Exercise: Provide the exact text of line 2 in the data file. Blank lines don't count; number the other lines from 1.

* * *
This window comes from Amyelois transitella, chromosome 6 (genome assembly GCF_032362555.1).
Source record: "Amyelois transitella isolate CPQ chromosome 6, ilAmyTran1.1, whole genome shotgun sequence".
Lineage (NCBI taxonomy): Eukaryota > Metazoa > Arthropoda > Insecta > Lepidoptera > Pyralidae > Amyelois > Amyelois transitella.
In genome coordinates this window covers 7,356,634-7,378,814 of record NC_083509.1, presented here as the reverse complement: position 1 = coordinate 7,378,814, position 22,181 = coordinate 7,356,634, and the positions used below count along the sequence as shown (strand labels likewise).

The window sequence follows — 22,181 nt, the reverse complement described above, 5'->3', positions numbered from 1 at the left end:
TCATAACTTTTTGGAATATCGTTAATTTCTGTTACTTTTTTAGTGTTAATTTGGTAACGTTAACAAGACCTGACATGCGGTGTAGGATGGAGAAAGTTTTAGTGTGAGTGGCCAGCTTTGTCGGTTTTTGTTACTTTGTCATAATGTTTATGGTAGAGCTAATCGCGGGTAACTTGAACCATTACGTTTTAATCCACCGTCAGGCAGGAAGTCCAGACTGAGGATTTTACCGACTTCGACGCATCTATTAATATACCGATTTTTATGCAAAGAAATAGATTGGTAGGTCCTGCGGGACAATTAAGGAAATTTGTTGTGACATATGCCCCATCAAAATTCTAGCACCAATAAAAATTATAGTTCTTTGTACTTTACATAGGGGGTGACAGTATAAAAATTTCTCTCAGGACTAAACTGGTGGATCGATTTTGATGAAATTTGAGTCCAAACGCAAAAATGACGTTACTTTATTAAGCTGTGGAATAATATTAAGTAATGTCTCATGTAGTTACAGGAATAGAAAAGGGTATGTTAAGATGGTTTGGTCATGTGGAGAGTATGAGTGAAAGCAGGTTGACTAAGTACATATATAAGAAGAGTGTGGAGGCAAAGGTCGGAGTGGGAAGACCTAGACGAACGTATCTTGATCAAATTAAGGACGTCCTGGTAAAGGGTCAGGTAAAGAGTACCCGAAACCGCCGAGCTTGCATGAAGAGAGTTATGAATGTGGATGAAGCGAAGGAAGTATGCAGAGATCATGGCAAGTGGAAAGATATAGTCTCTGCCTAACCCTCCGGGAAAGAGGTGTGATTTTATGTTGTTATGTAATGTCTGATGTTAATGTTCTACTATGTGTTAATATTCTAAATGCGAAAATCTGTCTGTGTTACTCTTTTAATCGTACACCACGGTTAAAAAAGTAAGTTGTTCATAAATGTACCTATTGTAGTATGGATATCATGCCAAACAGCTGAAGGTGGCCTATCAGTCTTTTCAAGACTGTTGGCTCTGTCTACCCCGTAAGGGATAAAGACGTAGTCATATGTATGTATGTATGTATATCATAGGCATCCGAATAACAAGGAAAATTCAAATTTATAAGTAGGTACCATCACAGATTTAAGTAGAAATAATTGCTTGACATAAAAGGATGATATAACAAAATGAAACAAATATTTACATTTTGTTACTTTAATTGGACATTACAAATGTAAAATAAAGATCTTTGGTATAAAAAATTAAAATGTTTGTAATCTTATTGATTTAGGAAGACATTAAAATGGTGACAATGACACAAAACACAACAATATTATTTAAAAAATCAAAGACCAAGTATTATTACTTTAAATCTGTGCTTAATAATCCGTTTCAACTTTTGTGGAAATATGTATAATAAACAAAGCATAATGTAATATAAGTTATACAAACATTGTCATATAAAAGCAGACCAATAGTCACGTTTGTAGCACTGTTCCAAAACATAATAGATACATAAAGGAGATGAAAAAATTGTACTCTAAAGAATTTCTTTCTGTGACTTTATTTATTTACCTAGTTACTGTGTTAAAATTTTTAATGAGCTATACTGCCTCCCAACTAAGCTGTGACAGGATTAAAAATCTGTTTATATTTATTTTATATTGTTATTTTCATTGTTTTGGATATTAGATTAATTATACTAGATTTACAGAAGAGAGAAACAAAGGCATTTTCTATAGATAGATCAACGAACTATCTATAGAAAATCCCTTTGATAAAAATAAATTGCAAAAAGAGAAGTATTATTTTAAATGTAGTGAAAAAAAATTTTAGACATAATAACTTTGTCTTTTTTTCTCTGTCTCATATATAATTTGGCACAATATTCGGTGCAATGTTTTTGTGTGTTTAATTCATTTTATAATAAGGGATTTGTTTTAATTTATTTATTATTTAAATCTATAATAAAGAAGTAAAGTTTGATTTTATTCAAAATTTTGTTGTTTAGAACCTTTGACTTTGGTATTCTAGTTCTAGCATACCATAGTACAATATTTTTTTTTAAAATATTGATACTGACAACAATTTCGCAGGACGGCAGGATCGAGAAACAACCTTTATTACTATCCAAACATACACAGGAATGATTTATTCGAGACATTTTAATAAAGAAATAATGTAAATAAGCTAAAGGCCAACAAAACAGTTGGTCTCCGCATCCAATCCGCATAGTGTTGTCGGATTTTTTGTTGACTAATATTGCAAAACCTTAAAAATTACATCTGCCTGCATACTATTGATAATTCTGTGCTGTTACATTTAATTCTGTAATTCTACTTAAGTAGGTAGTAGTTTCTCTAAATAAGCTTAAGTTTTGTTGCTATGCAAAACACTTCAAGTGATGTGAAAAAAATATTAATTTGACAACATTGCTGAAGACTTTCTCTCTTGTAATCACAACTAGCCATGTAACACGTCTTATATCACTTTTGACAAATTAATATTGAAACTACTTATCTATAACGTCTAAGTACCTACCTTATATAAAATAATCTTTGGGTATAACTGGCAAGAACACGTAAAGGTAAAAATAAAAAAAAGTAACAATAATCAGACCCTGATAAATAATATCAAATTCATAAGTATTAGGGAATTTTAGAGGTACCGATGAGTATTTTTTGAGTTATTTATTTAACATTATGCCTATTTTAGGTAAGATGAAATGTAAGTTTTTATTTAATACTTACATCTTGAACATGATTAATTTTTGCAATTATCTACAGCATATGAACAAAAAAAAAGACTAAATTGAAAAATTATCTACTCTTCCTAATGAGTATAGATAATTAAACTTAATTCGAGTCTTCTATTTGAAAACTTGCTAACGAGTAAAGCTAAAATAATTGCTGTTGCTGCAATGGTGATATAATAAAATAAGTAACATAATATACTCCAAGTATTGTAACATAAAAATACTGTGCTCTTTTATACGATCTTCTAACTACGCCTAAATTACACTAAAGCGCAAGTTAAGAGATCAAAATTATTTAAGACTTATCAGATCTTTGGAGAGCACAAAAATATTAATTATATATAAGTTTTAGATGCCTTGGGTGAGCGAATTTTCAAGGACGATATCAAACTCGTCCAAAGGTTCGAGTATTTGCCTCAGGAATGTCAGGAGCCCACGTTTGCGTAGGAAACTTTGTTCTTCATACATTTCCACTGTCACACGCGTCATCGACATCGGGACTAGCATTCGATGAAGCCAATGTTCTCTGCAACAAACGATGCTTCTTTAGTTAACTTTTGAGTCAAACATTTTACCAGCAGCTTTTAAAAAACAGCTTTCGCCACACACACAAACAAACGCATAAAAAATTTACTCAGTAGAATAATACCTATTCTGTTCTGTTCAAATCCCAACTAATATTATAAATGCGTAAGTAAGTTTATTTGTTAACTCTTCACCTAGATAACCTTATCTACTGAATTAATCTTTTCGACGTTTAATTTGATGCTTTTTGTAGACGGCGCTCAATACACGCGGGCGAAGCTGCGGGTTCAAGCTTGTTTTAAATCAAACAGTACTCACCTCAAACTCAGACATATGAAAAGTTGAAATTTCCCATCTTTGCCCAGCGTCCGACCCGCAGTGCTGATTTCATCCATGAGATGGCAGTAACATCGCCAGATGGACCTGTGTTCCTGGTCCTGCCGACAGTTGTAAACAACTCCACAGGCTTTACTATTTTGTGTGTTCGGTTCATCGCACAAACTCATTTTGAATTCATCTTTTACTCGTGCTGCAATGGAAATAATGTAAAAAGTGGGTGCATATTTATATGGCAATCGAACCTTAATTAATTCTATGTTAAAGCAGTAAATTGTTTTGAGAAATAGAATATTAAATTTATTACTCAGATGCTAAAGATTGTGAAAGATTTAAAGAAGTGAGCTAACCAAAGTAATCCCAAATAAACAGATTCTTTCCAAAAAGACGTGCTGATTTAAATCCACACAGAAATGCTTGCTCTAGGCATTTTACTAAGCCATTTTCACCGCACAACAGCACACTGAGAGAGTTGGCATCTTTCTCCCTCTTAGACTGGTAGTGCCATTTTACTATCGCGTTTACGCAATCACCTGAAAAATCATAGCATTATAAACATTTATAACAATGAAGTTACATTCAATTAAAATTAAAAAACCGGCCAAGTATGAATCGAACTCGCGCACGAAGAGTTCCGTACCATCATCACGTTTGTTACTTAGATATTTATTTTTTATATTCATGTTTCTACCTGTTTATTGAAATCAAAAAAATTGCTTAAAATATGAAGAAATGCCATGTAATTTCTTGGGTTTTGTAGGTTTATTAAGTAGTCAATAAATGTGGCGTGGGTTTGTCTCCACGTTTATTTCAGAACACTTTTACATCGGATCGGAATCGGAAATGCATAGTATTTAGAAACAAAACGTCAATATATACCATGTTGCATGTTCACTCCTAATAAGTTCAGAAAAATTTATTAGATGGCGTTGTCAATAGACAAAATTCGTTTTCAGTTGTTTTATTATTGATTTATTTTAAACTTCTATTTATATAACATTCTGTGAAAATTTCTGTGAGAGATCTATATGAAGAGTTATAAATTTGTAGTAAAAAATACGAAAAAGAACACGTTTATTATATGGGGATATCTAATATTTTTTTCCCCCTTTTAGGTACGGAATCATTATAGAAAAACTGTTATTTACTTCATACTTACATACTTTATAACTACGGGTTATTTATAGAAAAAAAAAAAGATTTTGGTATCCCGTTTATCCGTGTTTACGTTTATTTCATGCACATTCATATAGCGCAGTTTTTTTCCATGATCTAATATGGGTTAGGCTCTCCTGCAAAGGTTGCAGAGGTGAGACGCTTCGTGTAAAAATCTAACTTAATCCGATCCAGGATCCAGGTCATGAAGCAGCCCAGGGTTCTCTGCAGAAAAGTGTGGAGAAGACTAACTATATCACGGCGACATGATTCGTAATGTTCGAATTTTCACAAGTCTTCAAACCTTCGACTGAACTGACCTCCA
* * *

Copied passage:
Source record: "Amyelois transitella isolate CPQ chromosome 6, ilAmyTran1.1, whole genome shotgun sequence".